Exchange Rate Pass-Through: A Case Study of a Small Open Economy
The exchange rate pass-through for Nigeria imports is estimated by applying an econometric procedure to sectoral data which avoids the pit-falls in previous studies. We use the mark-up approach, which implies setting export prices as a mark-up on production costs. So, the price facing importers is the exchange rate adjusted production costs where mark-up depends on the competitive pressures in the import's market and the nominal exchange rate. Our results indicate incomplete pass-through at varying degrees across sectors, which implies that the foreign exporters passed on only part of the increase in their costs of production to import prices. Also, it reveals that the effort of the Nigerian government in encouraging companies to use local inputs where possible instead of relying on imported intermediate inputs is gradually yielding positive results. Important policy implications that follow from our results of incomplete pass-through to domestic prices could influence CBN forecasts of future path of inflation, a key element in the conduct of monetary policy. Indeed, the successful implementation of monetary policy presupposes that CBN has not only a good understanding of inflation dynamics but is also relatively successful at predicting the future path of inflation. Also, our results imply that the exchange rate policy may be a blunt instrument when used to restore external balance since relative price adjustments will be limited. Furthermore, the incomplete pass-through suggests that exchange rate changes are likely to lead to smaller real effects on the economy through lower changes in both the terms of trade and import volumes and finally, the extent of inflation (deflation) effects of exchange rate depreciation (appreciation) operating through changes in the prices of imported goods will be moderated.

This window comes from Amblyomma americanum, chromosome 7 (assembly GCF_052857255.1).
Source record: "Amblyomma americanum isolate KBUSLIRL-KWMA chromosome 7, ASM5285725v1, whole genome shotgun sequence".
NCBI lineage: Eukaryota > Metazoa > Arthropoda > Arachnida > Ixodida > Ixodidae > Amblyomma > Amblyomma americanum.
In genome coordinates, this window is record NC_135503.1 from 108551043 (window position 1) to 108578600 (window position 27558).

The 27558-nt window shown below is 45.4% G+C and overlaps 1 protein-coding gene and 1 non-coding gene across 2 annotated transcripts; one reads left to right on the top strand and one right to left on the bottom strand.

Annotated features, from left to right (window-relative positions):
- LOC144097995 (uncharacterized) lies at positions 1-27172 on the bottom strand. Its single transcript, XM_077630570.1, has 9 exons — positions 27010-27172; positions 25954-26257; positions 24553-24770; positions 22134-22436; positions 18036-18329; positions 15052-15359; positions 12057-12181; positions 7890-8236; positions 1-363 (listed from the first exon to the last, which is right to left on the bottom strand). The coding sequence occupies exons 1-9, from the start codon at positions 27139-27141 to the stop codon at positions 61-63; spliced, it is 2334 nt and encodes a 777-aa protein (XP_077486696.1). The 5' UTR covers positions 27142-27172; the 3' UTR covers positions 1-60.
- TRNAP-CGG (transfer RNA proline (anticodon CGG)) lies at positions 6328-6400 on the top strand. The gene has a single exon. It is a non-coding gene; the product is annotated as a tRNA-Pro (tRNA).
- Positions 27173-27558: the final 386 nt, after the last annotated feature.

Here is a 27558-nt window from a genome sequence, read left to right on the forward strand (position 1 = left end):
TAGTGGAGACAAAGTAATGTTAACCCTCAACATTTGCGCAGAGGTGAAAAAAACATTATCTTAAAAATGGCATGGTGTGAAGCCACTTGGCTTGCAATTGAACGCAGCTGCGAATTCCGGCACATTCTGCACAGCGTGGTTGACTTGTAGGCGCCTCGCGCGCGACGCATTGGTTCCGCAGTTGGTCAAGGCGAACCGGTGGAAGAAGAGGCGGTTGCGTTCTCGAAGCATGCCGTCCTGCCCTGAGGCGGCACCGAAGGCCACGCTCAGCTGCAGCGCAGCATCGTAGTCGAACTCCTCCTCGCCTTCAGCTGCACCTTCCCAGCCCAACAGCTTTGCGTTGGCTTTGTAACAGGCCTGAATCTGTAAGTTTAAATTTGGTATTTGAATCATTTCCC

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Volume (Year): 7 (2007)
Issue (Month): 3 (October)
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